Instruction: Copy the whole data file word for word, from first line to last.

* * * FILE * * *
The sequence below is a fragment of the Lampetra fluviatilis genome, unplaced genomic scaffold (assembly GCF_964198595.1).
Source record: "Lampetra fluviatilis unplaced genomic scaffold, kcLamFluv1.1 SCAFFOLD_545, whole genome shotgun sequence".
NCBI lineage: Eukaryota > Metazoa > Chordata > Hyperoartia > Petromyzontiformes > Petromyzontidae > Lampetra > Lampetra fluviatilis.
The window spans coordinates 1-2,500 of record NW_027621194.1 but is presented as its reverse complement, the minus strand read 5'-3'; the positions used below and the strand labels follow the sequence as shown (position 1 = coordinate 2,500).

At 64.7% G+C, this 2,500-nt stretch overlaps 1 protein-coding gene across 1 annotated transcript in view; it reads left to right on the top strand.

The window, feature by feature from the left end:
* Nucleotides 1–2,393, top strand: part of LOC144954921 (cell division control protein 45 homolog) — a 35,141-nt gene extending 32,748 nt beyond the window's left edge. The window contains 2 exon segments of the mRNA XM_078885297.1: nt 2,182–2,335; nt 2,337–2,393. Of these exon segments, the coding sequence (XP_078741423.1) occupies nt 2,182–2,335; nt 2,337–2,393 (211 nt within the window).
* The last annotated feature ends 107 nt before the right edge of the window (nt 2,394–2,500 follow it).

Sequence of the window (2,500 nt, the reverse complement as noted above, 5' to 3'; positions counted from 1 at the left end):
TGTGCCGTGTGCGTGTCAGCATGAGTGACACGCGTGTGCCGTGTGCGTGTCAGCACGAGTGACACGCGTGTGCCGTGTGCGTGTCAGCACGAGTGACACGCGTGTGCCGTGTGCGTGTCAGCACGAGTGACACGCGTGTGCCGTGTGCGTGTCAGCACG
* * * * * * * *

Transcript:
The sequence below is a fragment of the Lampetra fluviatilis genome, unplaced genomic scaffold (assembly GCF_964198595.1).
Source record: "Lampetra fluviatilis unplaced genomic scaffold, kcLamFluv1.1 SCAFFOLD_545, whole genome shotgun sequence".
NCBI lineage: Eukaryota > Metazoa > Chordata > Hyperoartia > Petromyzontiformes > Petromyzontidae > Lampetra > Lampetra fluviatilis.
The window spans coordinates 1-2,500 of record NW_027621194.1 but is presented as its reverse complement, the minus strand read 5'-3'; the positions used below and the strand labels follow the sequence as shown (position 1 = coordinate 2,500).

At 64.7% G+C, this 2,500-nt stretch overlaps 1 protein-coding gene across 1 annotated transcript in view; it reads left to right on the top strand.

The window, feature by feature from the left end:
* Nucleotides 1–2,393, top strand: part of LOC144954921 (cell division control protein 45 homolog) — a 35,141-nt gene extending 32,748 nt beyond the window's left edge. The window contains 2 exon segments of the mRNA XM_078885297.1: nt 2,182–2,335; nt 2,337–2,393. Of these exon segments, the coding sequence (XP_078741423.1) occupies nt 2,182–2,335; nt 2,337–2,393 (211 nt within the window).
* The last annotated feature ends 107 nt before the right edge of the window (nt 2,394–2,500 follow it).

Sequence of the window (2,500 nt, the reverse complement as noted above, 5' to 3'; positions counted from 1 at the left end):
TGTGCCGTGTGCGTGTCAGCATGAGTGACACGCGTGTGCCGTGTGCGTGTCAGCACGAGTGACACGCGTGTGCCGTGTGCGTGTCAGCACGAGTGACACGCGTGTGCCGTGTGCGTGTCAGCACGAGTGACACGCGTGTGCCGTGTGCGTGTCAGCACG